the only problem is that we do not how accurate the 85% figure is. this is a best case as fha requires/penalizes servicers that do not perform loss mitigation on these loans. so the blemished percentage is much higher. also, loss rates of this magnitude cannot be borne by anyone except the US taxpayer. this would quickly put any levered entity out of buisness. would this be accepatble paper to be held by a bond mutual fund — i think not.

    also, there are negative externalities to the program. usually these loans get concentrated in certain neighborhoods. when the defaults happen, what do you think occurs to the home value of the 85% that are supposedly performing. guess what, they get stuck. the DPA program greatly benefits home builders wanting to sell shoddy low-end housing and the executives of the so-called charities that reap six-figure incomes off the backs of taxpayers.

    this program needs to end immediately.

  6. DonKei commented on Jun 24

    This is precisely the type of no-money-down, non-recourse lending that got Bear Stearns, Lehman, Citi, et al, in trouble.

    The Journal, however, makes it appear that a “down payment assistance” loan is actually that. It assumes that these non-profit agencies are actually providing the down payment assistance. Nothing could be further from the truth.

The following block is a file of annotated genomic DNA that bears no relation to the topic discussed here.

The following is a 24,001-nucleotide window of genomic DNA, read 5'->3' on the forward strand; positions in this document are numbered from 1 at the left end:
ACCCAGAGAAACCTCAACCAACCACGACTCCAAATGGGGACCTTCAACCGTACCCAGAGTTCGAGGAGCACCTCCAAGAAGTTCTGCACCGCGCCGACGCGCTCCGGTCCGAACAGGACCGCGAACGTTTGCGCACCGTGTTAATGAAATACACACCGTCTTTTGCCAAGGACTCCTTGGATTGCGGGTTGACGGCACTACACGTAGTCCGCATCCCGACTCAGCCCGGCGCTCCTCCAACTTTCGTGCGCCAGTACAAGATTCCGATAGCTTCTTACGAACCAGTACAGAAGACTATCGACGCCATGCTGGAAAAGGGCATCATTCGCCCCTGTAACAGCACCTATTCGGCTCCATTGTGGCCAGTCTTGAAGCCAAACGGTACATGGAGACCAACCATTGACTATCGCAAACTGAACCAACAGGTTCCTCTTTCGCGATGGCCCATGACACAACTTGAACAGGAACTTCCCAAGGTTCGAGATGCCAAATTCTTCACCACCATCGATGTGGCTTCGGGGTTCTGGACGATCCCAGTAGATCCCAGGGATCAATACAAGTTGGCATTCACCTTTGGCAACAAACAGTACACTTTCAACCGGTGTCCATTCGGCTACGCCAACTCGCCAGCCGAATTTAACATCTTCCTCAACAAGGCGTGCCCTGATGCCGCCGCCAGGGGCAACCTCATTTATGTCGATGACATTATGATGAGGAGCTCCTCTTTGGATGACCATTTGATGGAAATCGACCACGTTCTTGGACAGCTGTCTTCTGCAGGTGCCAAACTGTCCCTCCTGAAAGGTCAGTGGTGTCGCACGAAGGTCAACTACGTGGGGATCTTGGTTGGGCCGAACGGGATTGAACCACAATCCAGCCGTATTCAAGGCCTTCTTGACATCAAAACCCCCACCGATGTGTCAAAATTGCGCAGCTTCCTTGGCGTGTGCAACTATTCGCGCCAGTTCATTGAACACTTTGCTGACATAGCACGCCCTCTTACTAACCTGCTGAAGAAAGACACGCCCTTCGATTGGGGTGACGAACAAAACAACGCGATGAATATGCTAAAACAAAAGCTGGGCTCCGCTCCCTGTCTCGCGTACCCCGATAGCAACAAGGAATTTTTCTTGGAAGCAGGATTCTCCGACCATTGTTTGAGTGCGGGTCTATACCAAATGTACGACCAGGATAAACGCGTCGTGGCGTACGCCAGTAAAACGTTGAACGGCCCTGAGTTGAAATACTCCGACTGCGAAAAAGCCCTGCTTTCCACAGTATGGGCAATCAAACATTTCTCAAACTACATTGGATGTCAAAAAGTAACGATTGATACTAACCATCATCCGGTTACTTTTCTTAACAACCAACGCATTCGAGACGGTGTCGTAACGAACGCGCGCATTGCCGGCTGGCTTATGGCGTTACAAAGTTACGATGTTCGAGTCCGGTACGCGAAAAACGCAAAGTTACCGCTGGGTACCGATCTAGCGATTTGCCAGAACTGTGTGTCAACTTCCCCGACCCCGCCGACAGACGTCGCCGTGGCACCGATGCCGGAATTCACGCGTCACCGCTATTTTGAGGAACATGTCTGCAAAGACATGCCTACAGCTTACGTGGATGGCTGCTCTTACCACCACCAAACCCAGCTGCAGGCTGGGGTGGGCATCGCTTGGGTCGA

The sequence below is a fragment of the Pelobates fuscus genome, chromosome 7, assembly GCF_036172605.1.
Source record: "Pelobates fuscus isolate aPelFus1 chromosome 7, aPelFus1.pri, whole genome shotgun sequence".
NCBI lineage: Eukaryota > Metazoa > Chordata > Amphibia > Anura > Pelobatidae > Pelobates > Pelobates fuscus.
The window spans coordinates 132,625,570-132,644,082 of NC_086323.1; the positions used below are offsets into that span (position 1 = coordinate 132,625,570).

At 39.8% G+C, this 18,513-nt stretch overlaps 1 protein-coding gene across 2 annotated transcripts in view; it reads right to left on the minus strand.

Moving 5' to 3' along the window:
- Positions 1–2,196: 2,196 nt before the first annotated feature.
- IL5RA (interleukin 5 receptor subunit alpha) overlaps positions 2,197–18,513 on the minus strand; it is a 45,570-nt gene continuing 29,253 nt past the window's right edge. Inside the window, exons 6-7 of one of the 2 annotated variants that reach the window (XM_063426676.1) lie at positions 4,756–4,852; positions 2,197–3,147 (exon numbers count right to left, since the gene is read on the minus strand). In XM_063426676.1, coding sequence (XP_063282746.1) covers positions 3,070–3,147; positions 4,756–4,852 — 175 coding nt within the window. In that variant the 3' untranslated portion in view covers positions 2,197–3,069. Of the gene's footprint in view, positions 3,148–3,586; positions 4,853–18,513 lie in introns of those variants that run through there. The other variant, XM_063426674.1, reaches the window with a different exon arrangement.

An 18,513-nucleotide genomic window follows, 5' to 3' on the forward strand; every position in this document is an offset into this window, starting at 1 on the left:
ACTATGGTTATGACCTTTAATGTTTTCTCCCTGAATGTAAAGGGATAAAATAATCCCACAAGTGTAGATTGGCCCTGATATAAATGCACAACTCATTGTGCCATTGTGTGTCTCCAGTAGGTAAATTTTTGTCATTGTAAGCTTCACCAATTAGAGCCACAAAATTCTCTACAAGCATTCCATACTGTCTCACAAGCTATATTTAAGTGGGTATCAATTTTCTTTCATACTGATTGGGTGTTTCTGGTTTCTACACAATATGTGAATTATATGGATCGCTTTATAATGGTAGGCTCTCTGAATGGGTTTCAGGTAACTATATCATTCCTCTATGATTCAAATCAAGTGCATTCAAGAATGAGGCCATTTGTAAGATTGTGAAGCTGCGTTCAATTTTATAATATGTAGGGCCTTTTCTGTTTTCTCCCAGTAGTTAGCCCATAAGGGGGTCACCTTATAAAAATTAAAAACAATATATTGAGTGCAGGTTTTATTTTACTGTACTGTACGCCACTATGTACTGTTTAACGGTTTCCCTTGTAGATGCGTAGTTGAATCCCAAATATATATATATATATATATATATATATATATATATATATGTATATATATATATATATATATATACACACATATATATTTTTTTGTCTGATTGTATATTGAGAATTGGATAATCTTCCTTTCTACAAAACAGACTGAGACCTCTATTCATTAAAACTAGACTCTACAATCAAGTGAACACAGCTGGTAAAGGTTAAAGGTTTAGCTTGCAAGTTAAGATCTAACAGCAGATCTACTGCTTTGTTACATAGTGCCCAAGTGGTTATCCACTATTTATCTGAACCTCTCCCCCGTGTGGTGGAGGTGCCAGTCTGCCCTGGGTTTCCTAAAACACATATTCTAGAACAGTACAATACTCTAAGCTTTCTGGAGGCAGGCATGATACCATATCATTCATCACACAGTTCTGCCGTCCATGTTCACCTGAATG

The way the down payment assistance works is that the seller pays a fee to the non-profit that is large enough to cover the down payment assistance being given the buyer, along with money to pay the non-profit’s fee of about $600 (at least that was about the amount of their fee when I would occasionally do them).

    It essentially is a fraud on the taxpayers. The sales price is inflated to cover the fee to the non-profit. The government, through the vehicle of the FHA, is left holding the bag on a home for which the borrower has no skin in the game, at a price inflated to cover the down payment assistance. The FHA has a supposedly strict rule against the sellers providing their own down payment assistance, but gets around that requirement by use of the non-profits. The non-profits are effectively nothing more than money launderers. The whole business–from the seller to the buyer to the non-profit–is an overt conspiracy to circumvent FHA rules and get government mortgage backing where the clear intent of the congress in its legislation authorizing the FHA prohibits seller-financed down payments.

    This is just more evidence of the complete nationalization of the residential mortgage market, and is another good reason the dollar is doomed. You just can’t keep printing dollars to then destroy them, and value destruction is what these loans are all about.

  7. dwkunkel commented on Jun 24

    I’m currently priced out of the Ferrari market. Where’s the government assistance program to help me become a Ferrari owner?

  8. Mary commented on Jun 24

    Surferdude makes some good points, implicating CRA mandates, targeted markets, and HUD. But the FRB is the missing link between HUD and DAP grantors, I think. The WSJ of course alludes to nonprofits outmaneuvering Congress and unnamed “regulatory agencies,” with the understanding that “public-private” partnerships are responsible for a new construction and commercial subprime lending growth over the past 15 years.